Will the U.S. Dominate Natural Gas in 2018?
Don’t get me wrong; renewables are the end game in energy production, without a doubt.
But right here, right now, they’re not everything the media makes them out to be.
Take a few of our own examples, for instance:
- Tesla’s massive solar farm that’s running a small island... and relying entirely on batteries to do it.
- Berkshire Hathaway and General Electric investing billions in wind... in addition to the data collection tech that’s going to hopefully find out what’s wrong with it.
- California, the clean energy capital of the U.S., plans to be running on 100% renewables by 2045... but it’s a stretch since it isn’t even on track to hit its original goal of 50% renewables by 2030.
These are signs of a slowdown in wind and solar development, one that’s making investors in the energy industry a little skittish.
Believe it or not, that’s what we want to see right now.
The truth is that we really don’t want to see renewables take over too fast... and certainly not before they're ready to.
You see, the fundamentals just don’t work out that way.
Germany, for example, has installed so much wind and solar that it can run on 95–100% renewable energy on a good day!
Yet those energy prices are around three times as expensive as they are in the U.S.
Other countries across the EU have taken advantage of as much as $750 billion in green energy handouts, only to see energy prices double in response.
These problems are caused by the intermittency of renewables. It’s just too much for today’s aging energy grids to handle, and it ends up coming out of the pockets of energy consumers and investors alike.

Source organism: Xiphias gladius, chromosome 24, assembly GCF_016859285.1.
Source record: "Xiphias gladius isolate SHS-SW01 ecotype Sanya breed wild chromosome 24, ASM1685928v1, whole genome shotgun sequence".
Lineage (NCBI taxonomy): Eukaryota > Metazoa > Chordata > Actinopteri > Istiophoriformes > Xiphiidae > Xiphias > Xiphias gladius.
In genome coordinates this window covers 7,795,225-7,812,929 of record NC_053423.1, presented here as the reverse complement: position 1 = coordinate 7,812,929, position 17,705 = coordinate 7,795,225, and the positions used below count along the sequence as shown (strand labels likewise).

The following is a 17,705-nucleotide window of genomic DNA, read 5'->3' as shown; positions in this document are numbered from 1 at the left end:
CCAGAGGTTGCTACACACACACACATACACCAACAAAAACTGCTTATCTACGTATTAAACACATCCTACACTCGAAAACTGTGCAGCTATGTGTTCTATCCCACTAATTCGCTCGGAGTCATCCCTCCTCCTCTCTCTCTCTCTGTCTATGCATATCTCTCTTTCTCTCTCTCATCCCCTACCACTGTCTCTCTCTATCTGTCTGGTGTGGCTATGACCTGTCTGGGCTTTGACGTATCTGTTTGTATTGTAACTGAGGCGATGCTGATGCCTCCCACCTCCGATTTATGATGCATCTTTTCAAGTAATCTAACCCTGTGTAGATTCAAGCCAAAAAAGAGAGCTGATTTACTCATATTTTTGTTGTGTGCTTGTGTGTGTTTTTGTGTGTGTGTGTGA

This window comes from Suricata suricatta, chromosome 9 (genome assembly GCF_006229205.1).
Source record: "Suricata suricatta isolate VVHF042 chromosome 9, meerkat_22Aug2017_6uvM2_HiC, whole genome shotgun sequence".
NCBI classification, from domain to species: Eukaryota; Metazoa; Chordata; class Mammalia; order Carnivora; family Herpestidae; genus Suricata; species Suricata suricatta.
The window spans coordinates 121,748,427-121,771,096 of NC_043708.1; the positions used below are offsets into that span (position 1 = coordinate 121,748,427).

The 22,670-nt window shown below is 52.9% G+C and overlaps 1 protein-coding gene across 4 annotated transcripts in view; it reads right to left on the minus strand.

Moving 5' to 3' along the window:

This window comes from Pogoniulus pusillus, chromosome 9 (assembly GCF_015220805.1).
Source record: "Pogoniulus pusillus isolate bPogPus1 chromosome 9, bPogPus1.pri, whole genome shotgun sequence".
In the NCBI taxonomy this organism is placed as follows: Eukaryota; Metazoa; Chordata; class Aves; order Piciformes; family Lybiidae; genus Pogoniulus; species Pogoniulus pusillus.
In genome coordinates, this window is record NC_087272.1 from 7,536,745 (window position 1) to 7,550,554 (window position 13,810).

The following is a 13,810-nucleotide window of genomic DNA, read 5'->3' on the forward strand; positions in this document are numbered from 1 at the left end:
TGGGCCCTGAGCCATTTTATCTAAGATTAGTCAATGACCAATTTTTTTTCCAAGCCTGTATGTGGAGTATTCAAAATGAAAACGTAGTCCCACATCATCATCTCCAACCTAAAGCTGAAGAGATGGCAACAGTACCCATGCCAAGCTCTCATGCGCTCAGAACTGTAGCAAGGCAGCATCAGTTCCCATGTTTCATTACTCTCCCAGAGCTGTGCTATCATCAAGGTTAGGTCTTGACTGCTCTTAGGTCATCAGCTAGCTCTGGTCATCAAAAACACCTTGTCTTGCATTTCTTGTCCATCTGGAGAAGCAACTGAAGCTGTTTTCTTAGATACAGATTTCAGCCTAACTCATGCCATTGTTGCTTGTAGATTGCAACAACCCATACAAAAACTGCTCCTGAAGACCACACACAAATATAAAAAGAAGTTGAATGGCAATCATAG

So while the renewable industry figures itself out, here’s a better opportunity waiting to break...
Buying the Glut
It should be clear by now that natural gas has solidified itself as the world’s transition fuel for more than a decade.
It’s cleaner than coal and more reliable than renewables.
As an investment, it’s one of the more lucrative fossil fuels.
Countries all over the world are installing more natural gas capacity to replace aging coal and nuclear plants, so demand has seen some healthy growth over the past few years.
There’s just one problem: the glut that has plagued the market for almost a decade. And if you don't think that poses a serious issue, just remember the oil glut that persisted between the summer of 2014 and February of 2016.
And yet natural gas is in a far better position than oil ever was.
For one, there’s no global cartel in charge of keeping prices steady (yet!).
Also, much like crude oil, we're talking about a fuel with seasonal peaks.
For the last two weeks, natural gas prices were bolstered by higher demand expectations as Winter Storm Stella threatened (then struck) the northeastern United States:
As the natural gas glut begins to ease going into 2018, it means investors like us could be staring at a serious buying opportunity this year.
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U.S. Gas Dominates
The U.S. LNG market is taking off right now, despite the glut.
This month, premier LNG exporter Cheniere Energy will be bringing online the third of six liquefaction trains at the Sabine Pass in Louisiana. More than 75 cargoes of LNG have left the Sabine Pass and headed to 17 countries since exports began early last year.
In total, the country has around 70 million tons of LNG per year coming online soon, with more just awaiting regulatory approval.
Because of this, another big player in the natural gas market, Enbridge Inc., has called for the U.S. to become the world’s biggest exporter by 2035!
The prospect is even more attractive given the sheer size of the United States' major gas plays — including the Marcellus Shale.
Now’s the time to start cashing in on that new title.
Until next time,
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